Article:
CHICAGO (CBS) — Thousands of dollars in unemployment benefits were stolen by a local scammer, and nothing was done to stop them.
CBS 2’s Tara Molina is Working for Chicago to follow up on this fraud case, and asked why more is not being done to get that state money back – with fraud an issue not only plaguing the state’s system, but costing big money.READ MORE: From Hotels To Retailers, Staffing Shortage Crisis Persists In Chicago -- And It's Affecting Customers
We introduced you to Frances a couple weeks ago. A victim of unemployment fraud, more than once now, she still doesn’t want to share her last name – in an effort to protect her identity.
Her unemployment money was cleared out by a scammer last month, who likely cloned her unemployment debit card that she says never left her possession.
“I hide it underneath my wig,” Frances said on July 16.
She got some help, after our last story aired, and her benefits were reinstated, but she says this isn’t even close to over for her yet.
“I want justice done,” Frances said. “I want to file criminal charges.”
She said she is waiting for the state to make an effort to catch the scammer that cleared her out.
“I’m going to be just like a pit bull; just like a bulldog,” France said. “I’m just going to keep calling and calling and calling and calling.”
Those dogged calls led to some useful information. Frances told us she took notes as a bank worker gave her info on what ATMs the scammer used in Chicago.
The first spot the scammer hit was a Chase Bank on Broadway and Hollywood Avenue in Edgewater.
We mapped out the banks and dollar amounts Frances said she got over the phone. A total of $1,003 was taken at that first bank, and the same amount was taken twice at a Citibank a couple miles away. At the last stop at a Wintrust Bank in Rogers park, her last $483 was taken.
“I’m thinking about the probably hundreds of other people they scamming,” Frances said.
We asked the Illinois Department of Employment Security what is being done to recoup money in cases like these – especially when the scammer is local.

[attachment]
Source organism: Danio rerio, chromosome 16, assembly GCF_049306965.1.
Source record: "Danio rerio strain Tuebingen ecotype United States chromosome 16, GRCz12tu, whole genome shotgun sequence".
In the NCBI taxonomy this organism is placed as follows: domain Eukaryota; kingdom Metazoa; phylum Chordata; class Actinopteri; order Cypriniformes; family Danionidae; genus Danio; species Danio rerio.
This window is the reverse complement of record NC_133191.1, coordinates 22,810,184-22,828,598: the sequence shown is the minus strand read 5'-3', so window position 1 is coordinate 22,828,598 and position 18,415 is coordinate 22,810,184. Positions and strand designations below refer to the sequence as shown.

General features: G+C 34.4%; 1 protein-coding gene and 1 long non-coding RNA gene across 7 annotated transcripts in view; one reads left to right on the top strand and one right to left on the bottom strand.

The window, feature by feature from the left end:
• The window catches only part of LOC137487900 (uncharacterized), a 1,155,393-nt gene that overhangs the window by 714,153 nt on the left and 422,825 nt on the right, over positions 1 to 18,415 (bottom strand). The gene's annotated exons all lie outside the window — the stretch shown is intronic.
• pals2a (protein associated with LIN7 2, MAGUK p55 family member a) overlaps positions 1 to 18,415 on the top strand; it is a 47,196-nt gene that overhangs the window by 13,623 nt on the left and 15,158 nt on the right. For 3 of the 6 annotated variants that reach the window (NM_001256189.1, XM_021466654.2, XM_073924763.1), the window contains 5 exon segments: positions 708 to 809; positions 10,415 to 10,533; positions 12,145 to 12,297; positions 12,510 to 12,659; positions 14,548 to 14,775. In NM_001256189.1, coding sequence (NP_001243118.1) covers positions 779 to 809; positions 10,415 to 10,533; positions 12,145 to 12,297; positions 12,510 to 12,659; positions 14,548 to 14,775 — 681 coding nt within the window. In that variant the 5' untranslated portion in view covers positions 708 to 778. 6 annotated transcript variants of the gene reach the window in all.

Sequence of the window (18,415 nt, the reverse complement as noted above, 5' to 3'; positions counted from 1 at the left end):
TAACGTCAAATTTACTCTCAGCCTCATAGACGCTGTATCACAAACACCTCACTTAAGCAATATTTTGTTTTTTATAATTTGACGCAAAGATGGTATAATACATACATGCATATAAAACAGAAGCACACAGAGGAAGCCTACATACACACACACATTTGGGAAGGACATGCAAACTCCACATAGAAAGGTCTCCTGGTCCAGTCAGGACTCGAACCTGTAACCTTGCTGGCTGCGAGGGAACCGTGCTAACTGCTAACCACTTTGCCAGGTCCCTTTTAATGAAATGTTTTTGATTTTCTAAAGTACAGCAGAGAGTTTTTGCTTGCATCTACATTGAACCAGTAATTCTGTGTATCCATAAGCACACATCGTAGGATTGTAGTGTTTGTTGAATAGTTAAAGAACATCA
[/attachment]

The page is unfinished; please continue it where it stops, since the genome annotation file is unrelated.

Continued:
We know they won’t speak to specific cases, but they also wouldn’t address that question.
And still, despite our repeat requests, IDES has not put a number on the amount of money the state has lost to scammers and fraudsters.READ MORE: Labor Shortage Blamed For Lack Of Headstone On Woman's Grave 8 Months After Her Death
For this story, Molina asked IDES the following questions:
• “Is Key Bank involved in sharing information with the state (IDES) and the police to hold those behind theft like this accountable?”
• “With the theft reportedly happening locally, according to the bank, does IDES encourage authorities in-state to pursue it in an effort to recoup the money?”
• “What’s being done to recoup money lost to scammers locally?”
An IDES spokesperson responded: “I’m not sure what information I can provide to you related to your initial inquiry. If there’s something to share, I’ll pass along.”
Meanwhile, all Key Bank would tell us was that they are working with authorities on reports of fraud.
“We cannot discuss the specifics of an ongoing investigation, but I can tell you we are working with state and federal law enforcement on reports of fraud,” Key Bank spokeswoman Kimberly Kowalski said in a statement.
But Frances said she is the one who followed up on her police report – giving CPD detectives, who confirmed they’re working on the case – all of the information about the ATM withdrawals, dates and times. Police said she told them the withdrawals happened between July 1 and July 3.
“This is right here in Chicago. We know the bank,” Frances said. “They know the address to the bank.”
She added, “I want this person off the street.”
Still Thursday night, there was no number and no cost from the state on the fraud issue.
There was also no information on the efforts to crack down on local scammers like in Frances’ case.
CBS 2 is committing to Working For Chicago, connecting you every day with the information you or a loved one might need about the jobs market, and helping you remove roadblocks to getting back to work.MORE NEWS: City Leaders Hope New Campaign Will Boost Vaccination Rate, But Health Professionals Say It Will Take Time
We’ll keep uncovering information every day to help this community get back to work, until the job crisis passes. CBS 2 has several helpful items right here on our website, including a look at specific companies that are hiring, and information from the state about the best way to get through to file for unemployment benefits in the meantime.